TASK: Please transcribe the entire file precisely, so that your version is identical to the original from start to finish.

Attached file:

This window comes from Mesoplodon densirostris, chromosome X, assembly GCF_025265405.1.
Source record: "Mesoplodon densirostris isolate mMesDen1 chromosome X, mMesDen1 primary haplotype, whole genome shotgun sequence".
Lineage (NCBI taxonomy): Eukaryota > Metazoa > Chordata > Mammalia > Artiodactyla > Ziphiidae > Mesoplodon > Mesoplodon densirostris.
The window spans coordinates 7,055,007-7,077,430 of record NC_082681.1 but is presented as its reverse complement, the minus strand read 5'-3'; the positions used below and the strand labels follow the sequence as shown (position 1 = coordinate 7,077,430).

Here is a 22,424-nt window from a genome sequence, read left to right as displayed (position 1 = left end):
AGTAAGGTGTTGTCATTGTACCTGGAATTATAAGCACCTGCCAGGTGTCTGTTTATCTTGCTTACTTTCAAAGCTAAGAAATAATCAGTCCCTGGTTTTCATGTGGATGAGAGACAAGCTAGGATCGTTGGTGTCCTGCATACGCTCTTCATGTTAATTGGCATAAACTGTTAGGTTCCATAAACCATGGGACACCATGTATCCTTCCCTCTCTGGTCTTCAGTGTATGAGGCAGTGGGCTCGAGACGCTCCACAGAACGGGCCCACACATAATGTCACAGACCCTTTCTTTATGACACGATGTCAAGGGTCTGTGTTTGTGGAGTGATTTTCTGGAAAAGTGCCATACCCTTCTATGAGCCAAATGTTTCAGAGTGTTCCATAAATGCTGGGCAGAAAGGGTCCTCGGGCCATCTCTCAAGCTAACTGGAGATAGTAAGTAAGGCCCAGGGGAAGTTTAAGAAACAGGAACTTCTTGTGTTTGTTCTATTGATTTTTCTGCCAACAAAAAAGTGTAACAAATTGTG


This window comes from Mesoplodon densirostris, chromosome X, assembly GCF_025265405.1.
Source record: "Mesoplodon densirostris isolate mMesDen1 chromosome X, mMesDen1 primary haplotype, whole genome shotgun sequence".
Lineage (NCBI taxonomy): Eukaryota > Metazoa > Chordata > Mammalia > Artiodactyla > Ziphiidae > Mesoplodon > Mesoplodon densirostris.
The window spans coordinates 7,055,007-7,077,430 of record NC_082681.1 but is presented as its reverse complement, the minus strand read 5'-3'; the positions used below and the strand labels follow the sequence as shown (position 1 = coordinate 7,077,430).

Here is a 22,424-nt window from a genome sequence, read left to right as displayed (position 1 = left end):
AGTAAGGTGTTGTCATTGTACCTGGAATTATAAGCACCTGCCAGGTGTCTGTTTATCTTGCTTACTTTCAAAGCTAAGAAATAATCAGTCCCTGGTTTTCATGTGGATGAGAGACAAGCTAGGATCGTTGGTGTCCTGCATACGCTCTTCATGTTAATTGGCATAAACTGTTAGGTTCCATAAACCATGGGACACCATGTATCCTTCCCTCTCTGGTCTTCAGTGTATGAGGCAGTGGGCTCGAGACGCTCCACAGAACGGGCCCACACATAATGTCACAGACCCTTTCTTTATGACACGATGTCAAGGGTCTGTGTTTGTGGAGTGATTTTCTGGAAAAGTGCCATACCCTTCTATGAGCCAAATGTTTCAGAGTGTTCCATAAATGCTGGGCAGAAAGGGTCCTCGGGCCATCTCTCAAGCTAACTGGAGATAGTAAGTAAGGCCCAGGGGAAGTTTAAGAAACAGGAACTTCTTGTGTTTGTTCTATTGATTTTTCTGCCAACAAAAAAGTGTAACAAATTGTG